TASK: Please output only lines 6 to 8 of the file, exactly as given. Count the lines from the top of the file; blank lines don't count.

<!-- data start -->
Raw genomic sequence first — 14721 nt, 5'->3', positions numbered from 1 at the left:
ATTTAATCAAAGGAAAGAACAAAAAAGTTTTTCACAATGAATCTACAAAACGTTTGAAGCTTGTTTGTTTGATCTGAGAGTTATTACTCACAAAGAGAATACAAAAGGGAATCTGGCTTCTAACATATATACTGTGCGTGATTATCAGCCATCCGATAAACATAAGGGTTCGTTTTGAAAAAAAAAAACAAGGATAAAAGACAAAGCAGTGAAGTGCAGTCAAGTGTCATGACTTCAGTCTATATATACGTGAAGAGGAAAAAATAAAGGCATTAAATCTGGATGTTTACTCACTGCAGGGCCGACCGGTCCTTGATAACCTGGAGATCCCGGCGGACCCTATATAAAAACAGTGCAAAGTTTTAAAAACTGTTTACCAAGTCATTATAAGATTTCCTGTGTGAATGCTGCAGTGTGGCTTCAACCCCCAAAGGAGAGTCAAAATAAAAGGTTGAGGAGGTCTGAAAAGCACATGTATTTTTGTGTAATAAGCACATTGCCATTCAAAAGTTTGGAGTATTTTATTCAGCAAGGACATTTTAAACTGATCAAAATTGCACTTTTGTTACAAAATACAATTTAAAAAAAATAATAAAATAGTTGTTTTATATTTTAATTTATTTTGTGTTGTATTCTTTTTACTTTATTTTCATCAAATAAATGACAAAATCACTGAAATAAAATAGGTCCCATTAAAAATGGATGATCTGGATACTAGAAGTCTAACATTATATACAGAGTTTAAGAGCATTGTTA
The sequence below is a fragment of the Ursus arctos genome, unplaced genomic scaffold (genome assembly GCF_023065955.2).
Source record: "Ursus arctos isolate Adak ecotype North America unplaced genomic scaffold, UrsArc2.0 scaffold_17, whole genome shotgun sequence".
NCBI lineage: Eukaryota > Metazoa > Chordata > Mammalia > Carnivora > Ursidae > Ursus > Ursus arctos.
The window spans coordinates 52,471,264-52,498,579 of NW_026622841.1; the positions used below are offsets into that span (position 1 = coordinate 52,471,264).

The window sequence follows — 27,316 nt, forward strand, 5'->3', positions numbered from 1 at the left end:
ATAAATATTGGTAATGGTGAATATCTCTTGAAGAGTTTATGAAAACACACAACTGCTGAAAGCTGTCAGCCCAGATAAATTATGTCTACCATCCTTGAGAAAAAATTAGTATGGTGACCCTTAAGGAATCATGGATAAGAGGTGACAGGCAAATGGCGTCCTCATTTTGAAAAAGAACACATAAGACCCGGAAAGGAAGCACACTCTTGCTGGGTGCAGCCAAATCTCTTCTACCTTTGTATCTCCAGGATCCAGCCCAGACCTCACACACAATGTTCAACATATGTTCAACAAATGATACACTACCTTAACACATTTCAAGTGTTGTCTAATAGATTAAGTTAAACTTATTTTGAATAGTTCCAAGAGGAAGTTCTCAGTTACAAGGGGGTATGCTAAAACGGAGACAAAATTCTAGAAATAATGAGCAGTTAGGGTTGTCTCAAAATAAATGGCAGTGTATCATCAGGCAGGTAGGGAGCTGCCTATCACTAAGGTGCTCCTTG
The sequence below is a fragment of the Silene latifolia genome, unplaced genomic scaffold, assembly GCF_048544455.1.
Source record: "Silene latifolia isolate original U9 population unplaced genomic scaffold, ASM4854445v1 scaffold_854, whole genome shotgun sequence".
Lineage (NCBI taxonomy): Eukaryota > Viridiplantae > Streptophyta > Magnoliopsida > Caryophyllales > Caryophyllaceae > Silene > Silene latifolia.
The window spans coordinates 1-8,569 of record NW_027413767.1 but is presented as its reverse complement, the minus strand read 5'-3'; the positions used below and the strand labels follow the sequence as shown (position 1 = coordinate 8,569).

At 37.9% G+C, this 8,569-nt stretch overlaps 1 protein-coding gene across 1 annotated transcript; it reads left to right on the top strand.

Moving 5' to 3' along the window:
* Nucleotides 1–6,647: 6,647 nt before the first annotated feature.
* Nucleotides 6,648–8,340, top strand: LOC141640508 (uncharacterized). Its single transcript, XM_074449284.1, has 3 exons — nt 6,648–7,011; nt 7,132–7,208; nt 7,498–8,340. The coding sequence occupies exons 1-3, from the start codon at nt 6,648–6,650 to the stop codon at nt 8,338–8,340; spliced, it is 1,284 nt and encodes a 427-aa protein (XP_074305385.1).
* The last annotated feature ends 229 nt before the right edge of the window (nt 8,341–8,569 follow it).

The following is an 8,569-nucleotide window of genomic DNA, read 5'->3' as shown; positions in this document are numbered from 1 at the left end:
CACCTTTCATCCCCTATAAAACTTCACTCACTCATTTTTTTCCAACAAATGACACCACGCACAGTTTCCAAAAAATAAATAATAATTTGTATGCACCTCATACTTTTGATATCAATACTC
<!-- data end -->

The window spans coordinates 52,471,264-52,498,579 of NW_026622841.1; the positions used below are offsets into that span (position 1 = coordinate 52,471,264).

The window sequence follows — 27,316 nt, forward strand, 5'->3', positions numbered from 1 at the left end:
ATAAATATTGGTAATGGTGAATATCTCTTGAAGAGTTTATGAAAACACACAACTGCTGAAAGCTGTCAGCCCAGATAAATTATGTCTACCATCCTTGAGAAAAAATTAGTATGGTGACCCTTAAGGAATCATGGATAAGAGGTGACAGGCAAATGGCGTCCTCATTTTGAAAAAGAACACATAAGACCCGGAAAGGAAGCACACTCTTGCTGGGTGCAGCCAAATCTCTTCTACCTTTGTATCTCCAGGATCCAGCCCAGACCTCACACACAATGTTCAACATATGTTCAACAAATGATACACTACCTTAACACATTTCAAGTGTTGTCTAATAGATTAAGTTAAACTTATTTTGAATAGTTCCAAGAGGAAGTTCTCAGTTACAAGGGGGTATGCTAAAACGGAGACAAAATTCTAGAAATAATGAGCAGTTAGGGTTGTCTCAAAATAAATGGCAGTGTATCATCAGGCAGGTAGGGAGCTGCCTATCACTAAGGTGCTCCTTG